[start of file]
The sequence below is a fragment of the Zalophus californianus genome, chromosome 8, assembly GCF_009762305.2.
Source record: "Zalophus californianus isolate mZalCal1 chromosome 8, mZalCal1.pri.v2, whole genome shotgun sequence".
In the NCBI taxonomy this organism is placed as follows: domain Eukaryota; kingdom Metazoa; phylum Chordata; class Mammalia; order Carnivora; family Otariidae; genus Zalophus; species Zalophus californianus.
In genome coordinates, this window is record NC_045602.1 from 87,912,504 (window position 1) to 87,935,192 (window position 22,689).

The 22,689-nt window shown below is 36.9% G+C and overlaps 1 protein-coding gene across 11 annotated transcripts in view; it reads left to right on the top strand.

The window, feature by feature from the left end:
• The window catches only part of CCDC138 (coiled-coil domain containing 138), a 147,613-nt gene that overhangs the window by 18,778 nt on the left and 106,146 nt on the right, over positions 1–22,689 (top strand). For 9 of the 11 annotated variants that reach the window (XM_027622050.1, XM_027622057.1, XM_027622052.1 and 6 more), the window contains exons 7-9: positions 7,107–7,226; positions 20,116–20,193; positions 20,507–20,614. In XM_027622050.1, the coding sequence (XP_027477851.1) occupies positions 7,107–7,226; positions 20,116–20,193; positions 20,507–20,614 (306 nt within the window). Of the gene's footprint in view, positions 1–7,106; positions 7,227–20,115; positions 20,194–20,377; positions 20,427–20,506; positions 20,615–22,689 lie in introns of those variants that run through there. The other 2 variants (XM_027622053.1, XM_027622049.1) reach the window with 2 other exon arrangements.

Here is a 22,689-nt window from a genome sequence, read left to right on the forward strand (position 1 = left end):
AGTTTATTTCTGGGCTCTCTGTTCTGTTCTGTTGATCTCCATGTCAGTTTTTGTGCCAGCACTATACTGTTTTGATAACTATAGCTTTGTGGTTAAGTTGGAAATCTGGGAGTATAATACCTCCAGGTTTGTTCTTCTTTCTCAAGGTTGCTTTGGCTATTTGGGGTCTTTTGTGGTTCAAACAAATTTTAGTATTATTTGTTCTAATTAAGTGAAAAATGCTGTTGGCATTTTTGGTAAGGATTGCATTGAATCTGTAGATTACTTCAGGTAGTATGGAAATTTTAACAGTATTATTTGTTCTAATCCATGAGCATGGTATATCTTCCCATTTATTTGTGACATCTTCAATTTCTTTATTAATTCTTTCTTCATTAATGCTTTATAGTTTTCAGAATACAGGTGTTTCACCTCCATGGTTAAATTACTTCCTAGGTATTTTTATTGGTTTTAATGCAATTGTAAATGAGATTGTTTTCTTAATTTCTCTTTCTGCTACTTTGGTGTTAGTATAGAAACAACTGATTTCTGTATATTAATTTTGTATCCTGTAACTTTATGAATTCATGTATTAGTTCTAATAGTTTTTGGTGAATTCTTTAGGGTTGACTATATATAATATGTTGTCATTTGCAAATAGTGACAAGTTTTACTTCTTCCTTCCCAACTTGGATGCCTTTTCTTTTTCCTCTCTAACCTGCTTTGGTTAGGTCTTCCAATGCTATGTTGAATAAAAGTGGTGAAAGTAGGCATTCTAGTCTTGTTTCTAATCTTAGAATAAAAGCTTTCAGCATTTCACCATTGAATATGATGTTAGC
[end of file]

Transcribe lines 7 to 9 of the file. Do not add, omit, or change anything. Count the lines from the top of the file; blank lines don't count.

• The window catches only part of CCDC138 (coiled-coil domain containing 138), a 147,613-nt gene that overhangs the window by 18,778 nt on the left and 106,146 nt on the right, over positions 1–22,689 (top strand). For 9 of the 11 annotated variants that reach the window (XM_027622050.1, XM_027622057.1, XM_027622052.1 and 6 more), the window contains exons 7-9: positions 7,107–7,226; positions 20,116–20,193; positions 20,507–20,614. In XM_027622050.1, the coding sequence (XP_027477851.1) occupies positions 7,107–7,226; positions 20,116–20,193; positions 20,507–20,614 (306 nt within the window). Of the gene's footprint in view, positions 1–7,106; positions 7,227–20,115; positions 20,194–20,377; positions 20,427–20,506; positions 20,615–22,689 lie in introns of those variants that run through there. The other 2 variants (XM_027622053.1, XM_027622049.1) reach the window with 2 other exon arrangements.

Here is a 22,689-nt window from a genome sequence, read left to right on the forward strand (position 1 = left end):
AGTTTATTTCTGGGCTCTCTGTTCTGTTCTGTTGATCTCCATGTCAGTTTTTGTGCCAGCACTATACTGTTTTGATAACTATAGCTTTGTGGTTAAGTTGGAAATCTGGGAGTATAATACCTCCAGGTTTGTTCTTCTTTCTCAAGGTTGCTTTGGCTATTTGGGGTCTTTTGTGGTTCAAACAAATTTTAGTATTATTTGTTCTAATTAAGTGAAAAATGCTGTTGGCATTTTTGGTAAGGATTGCATTGAATCTGTAGATTACTTCAGGTAGTATGGAAATTTTAACAGTATTATTTGTTCTAATCCATGAGCATGGTATATCTTCCCATTTATTTGTGACATCTTCAATTTCTTTATTAATTCTTTCTTCATTAATGCTTTATAGTTTTCAGAATACAGGTGTTTCACCTCCATGGTTAAATTACTTCCTAGGTATTTTTATTGGTTTTAATGCAATTGTAAATGAGATTGTTTTCTTAATTTCTCTTTCTGCTACTTTGGTGTTAGTATAGAAACAACTGATTTCTGTATATTAATTTTGTATCCTGTAACTTTATGAATTCATGTATTAGTTCTAATAGTTTTTGGTGAATTCTTTAGGGTTGACTATATATAATATGTTGTCATTTGCAAATAGTGACAAGTTTTACTTCTTCCTTCCCAACTTGGATGCCTTTTCTTTTTCCTCTCTAACCTGCTTTGGTTAGGTCTTCCAATGCTATGTTGAATAAAAGTGGTGAAAGTAGGCATTCTAGTCTTGTTTCTAATCTTAGAATAAAAGCTTTCAGCATTTCACCATTGAATATGATGTTAGC